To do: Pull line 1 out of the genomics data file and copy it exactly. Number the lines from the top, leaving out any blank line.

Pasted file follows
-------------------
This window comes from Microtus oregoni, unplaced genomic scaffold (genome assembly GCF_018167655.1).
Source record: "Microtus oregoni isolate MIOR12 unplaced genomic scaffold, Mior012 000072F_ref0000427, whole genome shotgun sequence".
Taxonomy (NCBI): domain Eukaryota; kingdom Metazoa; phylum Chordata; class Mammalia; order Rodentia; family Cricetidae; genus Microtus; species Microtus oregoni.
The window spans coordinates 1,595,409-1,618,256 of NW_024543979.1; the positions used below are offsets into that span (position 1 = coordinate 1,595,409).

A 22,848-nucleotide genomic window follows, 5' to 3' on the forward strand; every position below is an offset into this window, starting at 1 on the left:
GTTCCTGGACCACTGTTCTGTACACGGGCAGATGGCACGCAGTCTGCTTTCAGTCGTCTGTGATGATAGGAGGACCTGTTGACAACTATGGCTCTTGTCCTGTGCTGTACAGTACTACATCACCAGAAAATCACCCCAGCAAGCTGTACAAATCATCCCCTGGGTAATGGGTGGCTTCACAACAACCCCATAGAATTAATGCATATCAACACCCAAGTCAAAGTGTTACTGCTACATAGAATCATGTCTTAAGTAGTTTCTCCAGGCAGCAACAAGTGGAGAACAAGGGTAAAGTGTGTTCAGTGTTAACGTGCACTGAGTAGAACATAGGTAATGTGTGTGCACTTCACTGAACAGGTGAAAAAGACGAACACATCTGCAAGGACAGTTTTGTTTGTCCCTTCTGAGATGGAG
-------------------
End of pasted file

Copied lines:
This window comes from Microtus oregoni, unplaced genomic scaffold (genome assembly GCF_018167655.1).